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Town moves forward with north end beach erosion study

February 12, 2020
By NATHAN MAYBERG (nmayberg@breezenewspapers.com) , Fort Myers Beach Bulletin, Fort Myers Beach Observer

The Town of Fort Myers Beach is bringing on a consultant to study the erosion of the beach specifically in the area near Bowditch Point Park to Lynn Hall Park.

The study is the first step in the laying the groundwork for an application to the county for funds to conduct beach restoration as has been done in the past. Lee County has budgeted $1.1 million this fiscal year for beach and shoreline monitoring for Fort Myers Beach with Tourist Development Tax funds.

The Pink Shell Resort has pushed for the study due to significant erosion of the beach in the area since the last restoration effort was conducted back in 2011.

Article Photos

These photos are of Fort Myers Beach, with the Pink Shell Resort at center, showing the level of erosion from 2011 to the shortening of the beach in 2018.

PHOTOS PROVIDED BY FAST AERIAL

While the Pink Shell Resort still enjoys a large and favorable beach, but due to their experience with the beach restoration, Senior Vice President of Operations Bill Waichulis said he wanted to get ahead of the process which can take three to five years.

The process involves the dredging of sand out from the shore into the beach.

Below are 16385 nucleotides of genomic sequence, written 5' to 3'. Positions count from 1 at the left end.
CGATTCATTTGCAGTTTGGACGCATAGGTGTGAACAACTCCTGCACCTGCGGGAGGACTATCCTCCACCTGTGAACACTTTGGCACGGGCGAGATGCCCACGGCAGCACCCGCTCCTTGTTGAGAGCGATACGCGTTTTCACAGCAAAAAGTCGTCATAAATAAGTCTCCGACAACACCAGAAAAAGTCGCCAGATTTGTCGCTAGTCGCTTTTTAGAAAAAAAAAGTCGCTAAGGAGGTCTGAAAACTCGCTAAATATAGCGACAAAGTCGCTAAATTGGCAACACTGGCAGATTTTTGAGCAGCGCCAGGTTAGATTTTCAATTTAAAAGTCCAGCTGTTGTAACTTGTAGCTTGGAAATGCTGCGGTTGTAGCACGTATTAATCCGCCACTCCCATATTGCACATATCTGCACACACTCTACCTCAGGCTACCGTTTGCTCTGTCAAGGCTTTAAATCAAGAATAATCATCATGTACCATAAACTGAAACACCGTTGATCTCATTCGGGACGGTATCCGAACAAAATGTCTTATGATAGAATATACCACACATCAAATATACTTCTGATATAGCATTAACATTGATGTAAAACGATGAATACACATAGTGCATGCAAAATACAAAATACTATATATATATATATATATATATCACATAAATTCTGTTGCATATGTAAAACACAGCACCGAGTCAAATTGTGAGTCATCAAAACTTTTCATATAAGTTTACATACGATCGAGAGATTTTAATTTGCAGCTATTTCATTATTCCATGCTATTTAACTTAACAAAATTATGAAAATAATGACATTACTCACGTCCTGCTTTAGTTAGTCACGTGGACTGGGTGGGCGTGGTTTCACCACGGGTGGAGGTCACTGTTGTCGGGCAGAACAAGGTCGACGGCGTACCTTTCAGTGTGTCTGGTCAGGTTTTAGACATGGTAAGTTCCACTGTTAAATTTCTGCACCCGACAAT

Waichulis said beach renourishment has been happening about once each decade on Fort Myers Beach going back to the 1980s.

"I brought the pictures to the town manager," Waichulis said.

He provided aerial photos of the beach from 2011 and compared them to 2018, which showed a noticeable reduction in the extension of the sand.

"Pictures speak a thousand words," he said.

"We just hired a consultant," Town of Fort Myers Beach Manager Roger Hernstadt said. "We have to do an analysis. They (Pink Shell Resort) have been reporting that they have been losing this sand."

Waichulis pointed to the situation at Blind Pass on Sanibel Island, where a state of emergency was declared in December due to an eroding roadway, as to why it was important to get ahead of erosion issues. In January, the Lee County Board of Commissioners approved $1.4 million for the Sanibel-Captiva shoreline erosion protection project.

"I wanted to make sure we are not waiting until the last minute," Waichulis said.

According to records provided by the town, Coastal Engineering Construction will be paid $17,800 for the due diligence project to study the erosion along the beach.

Robert Boykin, co-owner of the Pink Shell Resort, said beach restoration is important for tourism.

"If you let the natural resources become neglected, it can become an enormous threat," he said.

"Beach renourishment should be like your annual physical," Boykin said.

 
 

 

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